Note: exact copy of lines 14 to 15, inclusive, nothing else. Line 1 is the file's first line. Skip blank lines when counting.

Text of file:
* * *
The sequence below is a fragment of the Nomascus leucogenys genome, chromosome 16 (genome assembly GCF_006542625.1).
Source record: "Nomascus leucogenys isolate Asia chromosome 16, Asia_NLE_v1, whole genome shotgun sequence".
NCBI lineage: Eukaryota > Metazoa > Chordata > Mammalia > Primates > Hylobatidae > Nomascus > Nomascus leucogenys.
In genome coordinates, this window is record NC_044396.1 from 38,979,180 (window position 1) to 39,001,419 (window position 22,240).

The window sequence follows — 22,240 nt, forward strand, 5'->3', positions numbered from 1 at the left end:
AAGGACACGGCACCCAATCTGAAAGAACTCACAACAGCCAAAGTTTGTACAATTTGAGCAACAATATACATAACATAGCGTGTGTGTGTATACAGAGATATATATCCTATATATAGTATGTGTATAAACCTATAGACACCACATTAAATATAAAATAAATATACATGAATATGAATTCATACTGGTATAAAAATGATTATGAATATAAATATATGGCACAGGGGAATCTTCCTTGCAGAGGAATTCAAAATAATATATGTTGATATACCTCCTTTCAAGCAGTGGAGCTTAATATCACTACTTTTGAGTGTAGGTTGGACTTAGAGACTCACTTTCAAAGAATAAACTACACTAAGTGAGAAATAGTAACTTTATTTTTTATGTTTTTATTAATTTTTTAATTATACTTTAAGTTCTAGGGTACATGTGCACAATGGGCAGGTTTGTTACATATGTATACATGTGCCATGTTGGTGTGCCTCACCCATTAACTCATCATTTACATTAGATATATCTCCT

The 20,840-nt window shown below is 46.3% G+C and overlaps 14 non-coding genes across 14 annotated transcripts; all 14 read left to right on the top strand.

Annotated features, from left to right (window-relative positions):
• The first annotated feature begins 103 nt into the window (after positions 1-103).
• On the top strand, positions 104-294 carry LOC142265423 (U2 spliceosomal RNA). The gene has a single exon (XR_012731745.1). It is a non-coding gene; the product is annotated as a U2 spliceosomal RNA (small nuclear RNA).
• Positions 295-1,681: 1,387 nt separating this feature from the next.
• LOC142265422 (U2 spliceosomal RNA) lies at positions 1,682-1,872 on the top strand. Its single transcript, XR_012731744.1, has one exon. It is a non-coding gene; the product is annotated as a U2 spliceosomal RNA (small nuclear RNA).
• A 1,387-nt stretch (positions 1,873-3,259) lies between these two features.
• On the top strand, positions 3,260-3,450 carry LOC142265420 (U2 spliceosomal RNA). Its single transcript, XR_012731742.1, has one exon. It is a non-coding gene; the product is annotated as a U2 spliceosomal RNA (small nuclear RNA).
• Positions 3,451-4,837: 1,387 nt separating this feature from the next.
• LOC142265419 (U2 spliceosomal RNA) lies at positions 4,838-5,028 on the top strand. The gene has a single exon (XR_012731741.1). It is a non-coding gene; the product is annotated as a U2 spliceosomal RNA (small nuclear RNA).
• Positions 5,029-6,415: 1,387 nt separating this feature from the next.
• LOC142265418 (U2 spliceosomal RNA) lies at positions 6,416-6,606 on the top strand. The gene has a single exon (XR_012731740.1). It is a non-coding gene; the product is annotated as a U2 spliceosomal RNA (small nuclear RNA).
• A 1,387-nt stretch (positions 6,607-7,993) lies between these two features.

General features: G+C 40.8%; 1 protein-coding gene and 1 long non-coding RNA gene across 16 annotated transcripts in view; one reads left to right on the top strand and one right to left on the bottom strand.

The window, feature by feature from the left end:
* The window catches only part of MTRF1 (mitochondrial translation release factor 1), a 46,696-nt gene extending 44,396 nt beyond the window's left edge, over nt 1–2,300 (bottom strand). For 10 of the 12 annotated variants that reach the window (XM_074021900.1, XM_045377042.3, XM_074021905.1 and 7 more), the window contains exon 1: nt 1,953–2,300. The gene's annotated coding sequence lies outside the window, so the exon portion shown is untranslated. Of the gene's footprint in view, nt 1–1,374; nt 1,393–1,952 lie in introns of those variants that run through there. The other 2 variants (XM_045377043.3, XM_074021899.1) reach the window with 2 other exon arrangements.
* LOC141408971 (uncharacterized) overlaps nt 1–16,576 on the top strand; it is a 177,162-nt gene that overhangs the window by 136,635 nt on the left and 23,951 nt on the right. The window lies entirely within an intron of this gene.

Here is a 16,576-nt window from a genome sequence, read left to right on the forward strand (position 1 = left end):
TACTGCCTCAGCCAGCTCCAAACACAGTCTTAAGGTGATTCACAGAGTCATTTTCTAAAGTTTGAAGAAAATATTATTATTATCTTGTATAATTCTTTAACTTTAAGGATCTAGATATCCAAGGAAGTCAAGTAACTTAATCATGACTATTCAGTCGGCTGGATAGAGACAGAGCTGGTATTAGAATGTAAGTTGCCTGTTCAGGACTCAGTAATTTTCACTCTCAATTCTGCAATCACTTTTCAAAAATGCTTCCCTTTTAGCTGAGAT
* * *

• On the top strand, positions 3,260-3,450 carry LOC142265420 (U2 spliceosomal RNA). Its single transcript, XR_012731742.1, has one exon. It is a non-coding gene; the product is annotated as a U2 spliceosomal RNA (small nuclear RNA).
• Positions 3,451-4,837: 1,387 nt separating this feature from the next.